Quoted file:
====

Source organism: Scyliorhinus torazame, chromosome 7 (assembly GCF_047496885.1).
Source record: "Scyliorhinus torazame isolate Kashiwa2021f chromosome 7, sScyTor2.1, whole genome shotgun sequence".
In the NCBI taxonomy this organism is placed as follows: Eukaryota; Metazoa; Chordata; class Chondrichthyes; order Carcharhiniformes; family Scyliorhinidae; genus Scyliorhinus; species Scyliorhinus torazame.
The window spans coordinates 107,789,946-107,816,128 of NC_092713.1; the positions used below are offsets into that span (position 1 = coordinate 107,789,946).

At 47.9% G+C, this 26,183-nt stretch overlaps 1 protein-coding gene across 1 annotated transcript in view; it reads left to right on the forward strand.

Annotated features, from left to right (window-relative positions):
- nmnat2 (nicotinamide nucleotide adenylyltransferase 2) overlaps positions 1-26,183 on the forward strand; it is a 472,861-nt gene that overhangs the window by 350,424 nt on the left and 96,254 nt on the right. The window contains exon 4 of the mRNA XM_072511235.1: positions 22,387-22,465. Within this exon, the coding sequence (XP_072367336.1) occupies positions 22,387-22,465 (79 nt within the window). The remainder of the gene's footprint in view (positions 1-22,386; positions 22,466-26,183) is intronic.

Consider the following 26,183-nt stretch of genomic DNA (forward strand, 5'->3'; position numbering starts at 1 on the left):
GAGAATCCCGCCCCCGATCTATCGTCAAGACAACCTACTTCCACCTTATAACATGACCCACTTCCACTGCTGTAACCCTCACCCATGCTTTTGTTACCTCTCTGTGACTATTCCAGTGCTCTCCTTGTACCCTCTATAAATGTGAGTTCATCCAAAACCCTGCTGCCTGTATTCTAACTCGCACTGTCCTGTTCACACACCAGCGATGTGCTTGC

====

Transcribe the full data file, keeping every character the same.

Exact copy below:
Source organism: Scyliorhinus torazame, chromosome 7 (assembly GCF_047496885.1).
Source record: "Scyliorhinus torazame isolate Kashiwa2021f chromosome 7, sScyTor2.1, whole genome shotgun sequence".
In the NCBI taxonomy this organism is placed as follows: Eukaryota; Metazoa; Chordata; class Chondrichthyes; order Carcharhiniformes; family Scyliorhinidae; genus Scyliorhinus; species Scyliorhinus torazame.
The window spans coordinates 107,789,946-107,816,128 of NC_092713.1; the positions used below are offsets into that span (position 1 = coordinate 107,789,946).

At 47.9% G+C, this 26,183-nt stretch overlaps 1 protein-coding gene across 1 annotated transcript in view; it reads left to right on the forward strand.

Annotated features, from left to right (window-relative positions):
- nmnat2 (nicotinamide nucleotide adenylyltransferase 2) overlaps positions 1-26,183 on the forward strand; it is a 472,861-nt gene that overhangs the window by 350,424 nt on the left and 96,254 nt on the right. The window contains exon 4 of the mRNA XM_072511235.1: positions 22,387-22,465. Within this exon, the coding sequence (XP_072367336.1) occupies positions 22,387-22,465 (79 nt within the window). The remainder of the gene's footprint in view (positions 1-22,386; positions 22,466-26,183) is intronic.

Consider the following 26,183-nt stretch of genomic DNA (forward strand, 5'->3'; position numbering starts at 1 on the left):
GAGAATCCCGCCCCCGATCTATCGTCAAGACAACCTACTTCCACCTTATAACATGACCCACTTCCACTGCTGTAACCCTCACCCATGCTTTTGTTACCTCTCTGTGACTATTCCAGTGCTCTCCTTGTACCCTCTATAAATGTGAGTTCATCCAAAACCCTGCTGCCTGTATTCTAACTCGCACTGTCCTGTTCACACACCAGCGATGTGCTTGC